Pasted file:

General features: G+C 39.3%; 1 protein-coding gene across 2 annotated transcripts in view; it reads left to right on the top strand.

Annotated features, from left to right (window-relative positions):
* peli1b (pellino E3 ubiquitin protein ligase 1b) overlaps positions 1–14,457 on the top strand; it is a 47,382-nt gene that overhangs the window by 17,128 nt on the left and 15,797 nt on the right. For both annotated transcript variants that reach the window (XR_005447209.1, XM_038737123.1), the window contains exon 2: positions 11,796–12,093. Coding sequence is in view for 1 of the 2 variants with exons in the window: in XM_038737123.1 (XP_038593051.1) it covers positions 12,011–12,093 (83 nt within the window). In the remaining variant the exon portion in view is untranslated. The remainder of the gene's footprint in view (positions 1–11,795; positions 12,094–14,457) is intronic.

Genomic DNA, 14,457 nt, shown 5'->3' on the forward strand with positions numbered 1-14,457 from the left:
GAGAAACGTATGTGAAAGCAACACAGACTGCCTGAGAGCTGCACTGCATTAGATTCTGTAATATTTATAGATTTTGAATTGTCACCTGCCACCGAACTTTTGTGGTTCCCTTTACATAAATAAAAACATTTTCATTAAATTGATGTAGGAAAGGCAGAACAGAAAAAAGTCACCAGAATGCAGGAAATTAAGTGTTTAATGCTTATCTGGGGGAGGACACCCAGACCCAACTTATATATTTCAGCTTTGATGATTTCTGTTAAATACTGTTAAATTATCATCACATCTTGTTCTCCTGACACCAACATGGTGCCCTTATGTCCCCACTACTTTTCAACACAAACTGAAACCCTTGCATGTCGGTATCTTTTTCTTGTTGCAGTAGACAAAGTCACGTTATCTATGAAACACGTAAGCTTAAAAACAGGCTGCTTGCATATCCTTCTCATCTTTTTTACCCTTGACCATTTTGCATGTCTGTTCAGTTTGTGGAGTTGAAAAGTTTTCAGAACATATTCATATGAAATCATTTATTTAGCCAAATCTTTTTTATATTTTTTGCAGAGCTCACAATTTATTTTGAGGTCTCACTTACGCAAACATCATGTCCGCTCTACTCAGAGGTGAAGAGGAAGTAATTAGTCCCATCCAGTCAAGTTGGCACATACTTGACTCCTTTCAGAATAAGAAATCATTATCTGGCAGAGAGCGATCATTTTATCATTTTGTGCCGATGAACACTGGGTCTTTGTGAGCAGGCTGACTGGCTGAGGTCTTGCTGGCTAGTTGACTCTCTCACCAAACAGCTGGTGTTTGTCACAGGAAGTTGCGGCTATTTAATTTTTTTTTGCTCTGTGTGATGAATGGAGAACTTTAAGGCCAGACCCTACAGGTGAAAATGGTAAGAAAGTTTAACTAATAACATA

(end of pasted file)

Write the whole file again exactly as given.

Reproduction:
General features: G+C 39.3%; 1 protein-coding gene across 2 annotated transcripts in view; it reads left to right on the top strand.

Annotated features, from left to right (window-relative positions):
* peli1b (pellino E3 ubiquitin protein ligase 1b) overlaps positions 1–14,457 on the top strand; it is a 47,382-nt gene that overhangs the window by 17,128 nt on the left and 15,797 nt on the right. For both annotated transcript variants that reach the window (XR_005447209.1, XM_038737123.1), the window contains exon 2: positions 11,796–12,093. Coding sequence is in view for 1 of the 2 variants with exons in the window: in XM_038737123.1 (XP_038593051.1) it covers positions 12,011–12,093 (83 nt within the window). In the remaining variant the exon portion in view is untranslated. The remainder of the gene's footprint in view (positions 1–11,795; positions 12,094–14,457) is intronic.

Genomic DNA, 14,457 nt, shown 5'->3' on the forward strand with positions numbered 1-14,457 from the left:
GAGAAACGTATGTGAAAGCAACACAGACTGCCTGAGAGCTGCACTGCATTAGATTCTGTAATATTTATAGATTTTGAATTGTCACCTGCCACCGAACTTTTGTGGTTCCCTTTACATAAATAAAAACATTTTCATTAAATTGATGTAGGAAAGGCAGAACAGAAAAAAGTCACCAGAATGCAGGAAATTAAGTGTTTAATGCTTATCTGGGGGAGGACACCCAGACCCAACTTATATATTTCAGCTTTGATGATTTCTGTTAAATACTGTTAAATTATCATCACATCTTGTTCTCCTGACACCAACATGGTGCCCTTATGTCCCCACTACTTTTCAACACAAACTGAAACCCTTGCATGTCGGTATCTTTTTCTTGTTGCAGTAGACAAAGTCACGTTATCTATGAAACACGTAAGCTTAAAAACAGGCTGCTTGCATATCCTTCTCATCTTTTTTACCCTTGACCATTTTGCATGTCTGTTCAGTTTGTGGAGTTGAAAAGTTTTCAGAACATATTCATATGAAATCATTTATTTAGCCAAATCTTTTTTATATTTTTTGCAGAGCTCACAATTTATTTTGAGGTCTCACTTACGCAAACATCATGTCCGCTCTACTCAGAGGTGAAGAGGAAGTAATTAGTCCCATCCAGTCAAGTTGGCACATACTTGACTCCTTTCAGAATAAGAAATCATTATCTGGCAGAGAGCGATCATTTTATCATTTTGTGCCGATGAACACTGGGTCTTTGTGAGCAGGCTGACTGGCTGAGGTCTTGCTGGCTAGTTGACTCTCTCACCAAACAGCTGGTGTTTGTCACAGGAAGTTGCGGCTATTTAATTTTTTTTTGCTCTGTGTGATGAATGGAGAACTTTAAGGCCAGACCCTACAGGTGAAAATGGTAAGAAAGTTTAACTAATAACATA